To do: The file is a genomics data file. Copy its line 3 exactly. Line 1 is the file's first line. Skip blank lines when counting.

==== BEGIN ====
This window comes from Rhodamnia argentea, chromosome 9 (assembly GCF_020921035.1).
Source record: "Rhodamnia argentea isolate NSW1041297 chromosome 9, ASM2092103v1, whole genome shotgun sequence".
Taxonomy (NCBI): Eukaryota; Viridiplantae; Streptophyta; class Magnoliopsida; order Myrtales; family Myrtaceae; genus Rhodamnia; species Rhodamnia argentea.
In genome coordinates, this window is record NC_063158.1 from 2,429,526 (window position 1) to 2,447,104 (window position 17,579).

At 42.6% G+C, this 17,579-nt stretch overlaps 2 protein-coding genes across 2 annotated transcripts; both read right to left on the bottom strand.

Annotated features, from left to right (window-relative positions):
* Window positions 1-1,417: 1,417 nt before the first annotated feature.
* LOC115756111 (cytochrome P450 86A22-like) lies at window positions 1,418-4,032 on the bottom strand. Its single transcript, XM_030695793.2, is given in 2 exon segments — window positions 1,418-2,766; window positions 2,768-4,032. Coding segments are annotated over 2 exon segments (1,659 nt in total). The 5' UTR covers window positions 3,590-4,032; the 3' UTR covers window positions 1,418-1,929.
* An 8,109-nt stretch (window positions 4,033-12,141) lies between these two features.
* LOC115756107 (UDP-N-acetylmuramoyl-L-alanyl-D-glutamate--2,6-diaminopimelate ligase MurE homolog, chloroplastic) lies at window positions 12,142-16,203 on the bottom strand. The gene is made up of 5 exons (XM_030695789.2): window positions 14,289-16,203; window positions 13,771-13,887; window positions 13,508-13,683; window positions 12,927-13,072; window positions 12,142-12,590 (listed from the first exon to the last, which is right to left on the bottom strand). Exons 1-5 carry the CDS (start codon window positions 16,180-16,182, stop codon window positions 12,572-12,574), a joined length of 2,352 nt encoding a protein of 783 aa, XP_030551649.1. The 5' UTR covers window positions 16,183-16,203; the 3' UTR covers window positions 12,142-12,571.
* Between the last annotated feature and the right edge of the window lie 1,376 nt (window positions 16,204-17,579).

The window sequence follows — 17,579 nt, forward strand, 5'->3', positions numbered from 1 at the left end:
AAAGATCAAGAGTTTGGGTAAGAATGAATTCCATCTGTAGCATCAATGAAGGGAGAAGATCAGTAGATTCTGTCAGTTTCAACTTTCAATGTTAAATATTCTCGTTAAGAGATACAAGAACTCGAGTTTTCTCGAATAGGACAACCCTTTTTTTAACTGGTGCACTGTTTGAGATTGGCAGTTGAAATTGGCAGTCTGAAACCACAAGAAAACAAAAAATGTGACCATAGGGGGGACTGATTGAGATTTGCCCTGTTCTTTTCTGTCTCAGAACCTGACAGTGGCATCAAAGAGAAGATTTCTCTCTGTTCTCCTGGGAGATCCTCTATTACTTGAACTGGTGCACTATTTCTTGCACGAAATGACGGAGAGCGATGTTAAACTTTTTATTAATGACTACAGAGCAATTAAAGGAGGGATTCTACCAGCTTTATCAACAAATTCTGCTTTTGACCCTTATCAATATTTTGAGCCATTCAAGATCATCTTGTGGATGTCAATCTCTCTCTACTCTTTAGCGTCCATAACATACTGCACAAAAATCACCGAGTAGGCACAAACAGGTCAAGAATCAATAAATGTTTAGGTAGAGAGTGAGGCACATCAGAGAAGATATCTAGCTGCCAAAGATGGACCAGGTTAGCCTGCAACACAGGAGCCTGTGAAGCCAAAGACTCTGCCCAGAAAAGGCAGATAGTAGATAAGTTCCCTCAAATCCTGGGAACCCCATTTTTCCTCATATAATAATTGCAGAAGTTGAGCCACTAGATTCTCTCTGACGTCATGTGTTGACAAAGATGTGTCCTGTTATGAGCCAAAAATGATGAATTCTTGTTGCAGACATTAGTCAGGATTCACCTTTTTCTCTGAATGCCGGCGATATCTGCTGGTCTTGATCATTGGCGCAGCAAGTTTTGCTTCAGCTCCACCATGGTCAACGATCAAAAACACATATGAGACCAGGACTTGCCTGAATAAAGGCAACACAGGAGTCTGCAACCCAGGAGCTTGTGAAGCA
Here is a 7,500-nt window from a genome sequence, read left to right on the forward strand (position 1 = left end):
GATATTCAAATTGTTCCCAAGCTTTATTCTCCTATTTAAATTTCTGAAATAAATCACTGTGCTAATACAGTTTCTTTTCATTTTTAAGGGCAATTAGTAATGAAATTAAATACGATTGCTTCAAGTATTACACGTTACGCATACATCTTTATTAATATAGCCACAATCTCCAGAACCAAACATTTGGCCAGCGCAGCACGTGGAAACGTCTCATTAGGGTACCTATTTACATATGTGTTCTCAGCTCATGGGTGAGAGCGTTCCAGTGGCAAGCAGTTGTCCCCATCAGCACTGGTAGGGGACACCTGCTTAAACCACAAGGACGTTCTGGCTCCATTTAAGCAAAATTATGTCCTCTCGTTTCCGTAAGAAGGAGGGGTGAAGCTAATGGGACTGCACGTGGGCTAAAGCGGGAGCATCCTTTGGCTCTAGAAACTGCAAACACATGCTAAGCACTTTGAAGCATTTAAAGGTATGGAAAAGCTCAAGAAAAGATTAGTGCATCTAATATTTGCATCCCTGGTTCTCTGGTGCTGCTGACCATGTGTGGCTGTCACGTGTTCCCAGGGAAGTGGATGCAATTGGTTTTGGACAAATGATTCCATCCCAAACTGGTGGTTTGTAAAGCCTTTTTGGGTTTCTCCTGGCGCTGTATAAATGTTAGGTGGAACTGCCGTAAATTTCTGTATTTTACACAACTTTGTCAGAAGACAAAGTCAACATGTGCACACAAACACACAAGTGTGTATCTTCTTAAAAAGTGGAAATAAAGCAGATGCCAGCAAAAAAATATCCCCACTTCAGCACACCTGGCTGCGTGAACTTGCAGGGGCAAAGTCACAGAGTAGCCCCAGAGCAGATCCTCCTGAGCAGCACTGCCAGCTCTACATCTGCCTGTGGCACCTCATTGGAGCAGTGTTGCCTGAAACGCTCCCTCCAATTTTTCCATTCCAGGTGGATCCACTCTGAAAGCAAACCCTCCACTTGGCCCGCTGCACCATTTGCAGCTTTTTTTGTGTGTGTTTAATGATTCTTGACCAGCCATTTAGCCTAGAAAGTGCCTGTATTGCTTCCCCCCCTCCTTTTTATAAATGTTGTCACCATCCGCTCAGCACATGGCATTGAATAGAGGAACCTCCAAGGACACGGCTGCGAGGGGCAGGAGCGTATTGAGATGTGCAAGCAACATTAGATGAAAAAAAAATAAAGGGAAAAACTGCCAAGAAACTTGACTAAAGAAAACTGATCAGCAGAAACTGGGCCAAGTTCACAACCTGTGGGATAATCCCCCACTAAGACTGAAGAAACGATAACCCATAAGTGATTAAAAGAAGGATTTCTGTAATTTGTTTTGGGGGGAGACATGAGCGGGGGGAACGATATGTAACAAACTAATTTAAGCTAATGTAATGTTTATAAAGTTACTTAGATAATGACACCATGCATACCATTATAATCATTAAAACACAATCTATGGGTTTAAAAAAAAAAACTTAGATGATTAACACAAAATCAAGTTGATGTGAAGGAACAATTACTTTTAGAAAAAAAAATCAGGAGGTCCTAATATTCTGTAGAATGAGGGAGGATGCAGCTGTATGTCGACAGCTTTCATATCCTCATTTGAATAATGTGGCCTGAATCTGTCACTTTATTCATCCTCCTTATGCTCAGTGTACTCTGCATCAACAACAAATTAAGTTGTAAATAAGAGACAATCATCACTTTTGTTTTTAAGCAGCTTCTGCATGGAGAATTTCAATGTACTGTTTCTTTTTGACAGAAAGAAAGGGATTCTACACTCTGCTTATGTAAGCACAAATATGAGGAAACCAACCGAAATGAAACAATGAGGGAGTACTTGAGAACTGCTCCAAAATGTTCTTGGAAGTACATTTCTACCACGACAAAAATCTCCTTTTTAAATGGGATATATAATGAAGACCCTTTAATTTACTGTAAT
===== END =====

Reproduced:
Taxonomy (NCBI): Eukaryota; Viridiplantae; Streptophyta; class Magnoliopsida; order Myrtales; family Myrtaceae; genus Rhodamnia; species Rhodamnia argentea.